Thu Sep 28, 2017 9:44 am
Matylda wrote:
Thu Sep 28, 2017 8:36 am
Zafutales wrote:
Wed Sep 27, 2017 7:30 pm
...well........

I have seen reference at times to Shikantaza being likened to the Fourth Jhana - can someone elucidate the rationale for this please?

My understanding is that the Fourth Jhana is really a rather lofty aspiration.

Thanks,

:namaste:

What do you mean by the fourth jhana?
I suspect its more to do with what they mean by the 'Fourth Jhana'
You said "I have seen reference at times to Shikantaza being likened to Fourth Jhana."

Who made such a claim, and in what context? Matylda's question is very sensible. If you want an answer to your question, I suggest you give the quote so that we can discuss it intelligently.

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Re: NOT another Jhana Thread

Post by Anonymous X » Fri Oct 27, 2017 9:00 am

Zafutales wrote:
Wed Sep 27, 2017 7:30 pm
...well........

I have seen reference at times to Shikantaza being likened to the Fourth Jhana - can someone elucidate the rationale for this please?

My understanding is that the Fourth Jhana is really a rather lofty aspiration.

Thanks,

:namaste:
According to Ven. Payutto, from his opus 'Buddhadhamma':

"With the abandoning of pleasure and pain, and with the previous disappearance of joy and grief, he enters upon and abides in the 4th jhana, which has neither pleasure nor pain and purity of mindfulness due to equanimity (upekkha)."

Perhaps there may be a time where someone who practices Shikantaza may experience entering the 4th jhana, but I don't think it would be accurate to say Shikantaza is likened to the 4th jhana.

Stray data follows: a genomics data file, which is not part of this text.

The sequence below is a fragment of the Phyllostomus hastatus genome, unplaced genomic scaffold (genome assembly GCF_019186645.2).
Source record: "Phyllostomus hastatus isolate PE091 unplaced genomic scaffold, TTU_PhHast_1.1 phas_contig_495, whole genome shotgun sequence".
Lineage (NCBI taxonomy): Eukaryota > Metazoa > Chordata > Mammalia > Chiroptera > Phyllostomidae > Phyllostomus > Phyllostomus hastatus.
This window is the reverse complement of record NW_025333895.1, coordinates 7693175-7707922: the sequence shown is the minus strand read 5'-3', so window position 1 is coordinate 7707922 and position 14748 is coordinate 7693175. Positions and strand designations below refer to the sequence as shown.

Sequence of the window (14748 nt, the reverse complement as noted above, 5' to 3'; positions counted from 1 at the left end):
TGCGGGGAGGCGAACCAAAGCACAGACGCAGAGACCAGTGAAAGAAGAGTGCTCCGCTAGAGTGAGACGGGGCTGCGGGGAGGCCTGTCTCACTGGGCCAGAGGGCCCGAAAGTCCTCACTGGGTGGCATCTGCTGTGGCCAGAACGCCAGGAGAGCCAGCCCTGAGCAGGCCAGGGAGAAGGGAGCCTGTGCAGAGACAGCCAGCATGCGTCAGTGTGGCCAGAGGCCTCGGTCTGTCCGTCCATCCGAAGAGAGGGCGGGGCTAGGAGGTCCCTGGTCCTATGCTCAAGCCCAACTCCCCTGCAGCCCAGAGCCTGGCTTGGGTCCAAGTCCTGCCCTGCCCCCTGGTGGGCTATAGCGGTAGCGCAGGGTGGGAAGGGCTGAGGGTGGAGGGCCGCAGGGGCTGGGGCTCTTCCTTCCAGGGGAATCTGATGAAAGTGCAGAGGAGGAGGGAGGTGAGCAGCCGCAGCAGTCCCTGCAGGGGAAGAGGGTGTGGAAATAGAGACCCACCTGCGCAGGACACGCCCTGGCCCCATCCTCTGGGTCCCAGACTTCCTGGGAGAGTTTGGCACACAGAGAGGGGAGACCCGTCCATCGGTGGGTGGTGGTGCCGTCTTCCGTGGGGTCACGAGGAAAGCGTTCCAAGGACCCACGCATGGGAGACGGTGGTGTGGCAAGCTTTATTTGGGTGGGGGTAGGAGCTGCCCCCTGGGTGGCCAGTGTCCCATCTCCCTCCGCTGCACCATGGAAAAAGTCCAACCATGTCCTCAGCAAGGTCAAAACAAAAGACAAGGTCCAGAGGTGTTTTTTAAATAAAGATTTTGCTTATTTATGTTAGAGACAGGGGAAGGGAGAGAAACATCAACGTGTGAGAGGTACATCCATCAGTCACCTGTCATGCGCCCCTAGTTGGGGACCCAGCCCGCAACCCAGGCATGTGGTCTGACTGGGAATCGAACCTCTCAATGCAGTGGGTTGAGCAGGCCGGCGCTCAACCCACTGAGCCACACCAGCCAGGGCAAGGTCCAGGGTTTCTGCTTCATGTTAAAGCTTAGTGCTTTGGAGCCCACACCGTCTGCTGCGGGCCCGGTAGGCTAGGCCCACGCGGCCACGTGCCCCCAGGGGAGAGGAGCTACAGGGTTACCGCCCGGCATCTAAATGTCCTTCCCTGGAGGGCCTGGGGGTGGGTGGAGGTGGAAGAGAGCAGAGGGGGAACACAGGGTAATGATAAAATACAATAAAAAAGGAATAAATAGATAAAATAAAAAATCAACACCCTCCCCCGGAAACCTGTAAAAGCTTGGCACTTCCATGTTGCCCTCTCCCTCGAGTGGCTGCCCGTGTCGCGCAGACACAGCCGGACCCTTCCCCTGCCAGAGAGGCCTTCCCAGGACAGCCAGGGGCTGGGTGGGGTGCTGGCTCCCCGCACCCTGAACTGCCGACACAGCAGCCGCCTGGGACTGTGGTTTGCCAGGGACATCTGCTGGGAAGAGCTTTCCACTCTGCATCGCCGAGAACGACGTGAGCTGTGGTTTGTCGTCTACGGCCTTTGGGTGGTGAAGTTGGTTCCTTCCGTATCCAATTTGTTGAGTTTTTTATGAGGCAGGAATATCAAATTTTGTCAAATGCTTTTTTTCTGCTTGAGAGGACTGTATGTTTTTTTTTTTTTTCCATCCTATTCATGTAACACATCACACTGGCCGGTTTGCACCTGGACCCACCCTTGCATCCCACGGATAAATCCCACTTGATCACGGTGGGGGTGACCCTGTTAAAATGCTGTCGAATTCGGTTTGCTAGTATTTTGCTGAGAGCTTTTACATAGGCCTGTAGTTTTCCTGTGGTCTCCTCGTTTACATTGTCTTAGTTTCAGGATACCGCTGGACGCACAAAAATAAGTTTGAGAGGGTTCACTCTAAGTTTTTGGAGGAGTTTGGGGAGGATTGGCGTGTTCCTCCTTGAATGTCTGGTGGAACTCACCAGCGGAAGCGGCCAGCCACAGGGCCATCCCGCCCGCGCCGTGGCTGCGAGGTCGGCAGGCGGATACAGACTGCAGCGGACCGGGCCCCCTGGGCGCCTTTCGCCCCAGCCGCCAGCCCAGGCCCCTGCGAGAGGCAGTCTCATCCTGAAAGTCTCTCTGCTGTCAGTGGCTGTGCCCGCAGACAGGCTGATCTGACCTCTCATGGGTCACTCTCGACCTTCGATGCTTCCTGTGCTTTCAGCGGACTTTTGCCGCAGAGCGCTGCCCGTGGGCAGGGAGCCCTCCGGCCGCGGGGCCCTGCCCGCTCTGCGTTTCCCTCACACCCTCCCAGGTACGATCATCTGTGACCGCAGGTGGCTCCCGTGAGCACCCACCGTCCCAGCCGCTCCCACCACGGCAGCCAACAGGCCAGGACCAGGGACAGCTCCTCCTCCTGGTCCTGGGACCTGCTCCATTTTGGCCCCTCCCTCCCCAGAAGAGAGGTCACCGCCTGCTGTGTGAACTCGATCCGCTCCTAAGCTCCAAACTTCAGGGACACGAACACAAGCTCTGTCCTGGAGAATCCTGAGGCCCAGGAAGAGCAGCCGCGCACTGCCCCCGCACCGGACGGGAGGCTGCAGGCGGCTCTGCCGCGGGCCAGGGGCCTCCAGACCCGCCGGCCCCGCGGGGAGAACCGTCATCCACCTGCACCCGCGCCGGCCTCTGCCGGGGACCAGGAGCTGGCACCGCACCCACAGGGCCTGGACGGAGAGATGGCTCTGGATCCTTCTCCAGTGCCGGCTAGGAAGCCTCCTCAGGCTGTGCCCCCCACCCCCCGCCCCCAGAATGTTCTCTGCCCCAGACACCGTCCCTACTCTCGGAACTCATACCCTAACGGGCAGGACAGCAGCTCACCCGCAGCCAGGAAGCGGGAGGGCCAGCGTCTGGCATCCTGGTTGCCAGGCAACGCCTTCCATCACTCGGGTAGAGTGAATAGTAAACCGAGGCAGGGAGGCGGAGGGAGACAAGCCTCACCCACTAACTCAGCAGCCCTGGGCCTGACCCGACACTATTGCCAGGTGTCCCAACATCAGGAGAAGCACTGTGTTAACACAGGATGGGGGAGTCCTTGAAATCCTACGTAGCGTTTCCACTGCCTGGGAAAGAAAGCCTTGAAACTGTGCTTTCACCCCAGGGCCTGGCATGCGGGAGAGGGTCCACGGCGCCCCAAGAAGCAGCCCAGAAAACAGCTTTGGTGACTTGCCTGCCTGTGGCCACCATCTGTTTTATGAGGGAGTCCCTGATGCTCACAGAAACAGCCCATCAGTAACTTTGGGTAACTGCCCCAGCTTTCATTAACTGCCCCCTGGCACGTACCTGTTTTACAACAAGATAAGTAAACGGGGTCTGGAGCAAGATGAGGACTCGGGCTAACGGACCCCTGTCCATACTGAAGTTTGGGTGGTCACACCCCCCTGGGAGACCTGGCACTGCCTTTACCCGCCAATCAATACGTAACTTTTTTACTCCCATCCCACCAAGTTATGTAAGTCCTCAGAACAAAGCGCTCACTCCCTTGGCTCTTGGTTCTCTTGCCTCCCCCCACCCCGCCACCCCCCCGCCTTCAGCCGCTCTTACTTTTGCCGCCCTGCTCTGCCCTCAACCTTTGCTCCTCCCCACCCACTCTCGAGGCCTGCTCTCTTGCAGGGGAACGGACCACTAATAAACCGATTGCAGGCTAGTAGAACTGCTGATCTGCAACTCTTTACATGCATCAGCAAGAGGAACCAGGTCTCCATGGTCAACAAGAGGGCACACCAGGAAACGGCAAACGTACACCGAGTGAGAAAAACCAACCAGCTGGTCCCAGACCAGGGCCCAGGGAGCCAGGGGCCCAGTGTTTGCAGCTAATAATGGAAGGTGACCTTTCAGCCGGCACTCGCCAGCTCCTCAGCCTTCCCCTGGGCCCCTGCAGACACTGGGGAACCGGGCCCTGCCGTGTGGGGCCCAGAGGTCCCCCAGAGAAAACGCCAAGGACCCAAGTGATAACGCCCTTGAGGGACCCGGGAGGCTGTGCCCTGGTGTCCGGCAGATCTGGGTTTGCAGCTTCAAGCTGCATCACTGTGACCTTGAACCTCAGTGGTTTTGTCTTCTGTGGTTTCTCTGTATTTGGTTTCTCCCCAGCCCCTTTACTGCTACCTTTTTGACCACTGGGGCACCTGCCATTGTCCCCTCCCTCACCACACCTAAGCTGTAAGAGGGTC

Right Concentration is defined as Samadhi in Theravada teachings. What I haven't been able to either figure out or come across is a clear definition of the difference between jhanas and samadhi. Samadhi is listed as one of the enlightenment factors, not jhanas. Perhaps samadhi is defined as the result of the jhanas, 'one pointedness' of mind. Can anyone help?

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Re: NOT another Jhana Thread

Post by anjali » Fri Oct 27, 2017 9:47 am

Anonymous X wrote:
Fri Oct 27, 2017 9:00 am
What I haven't been able to either figure out or come across is a clear definition of the difference between jhanas and samadhi. Samadhi is listed as one of the enlightenment factors, not jhanas. Perhaps samadhi is defined as the result of the jhanas, 'one pointedness' of mind. Can anyone help?
Check out this thread, What's the difference between Samadhi and Jhana?, over on Dhamma Wheel, our sister site.

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Re: NOT another Jhana Thread

Post by Anonymous X » Fri Oct 27, 2017 10:47 am

anjali wrote: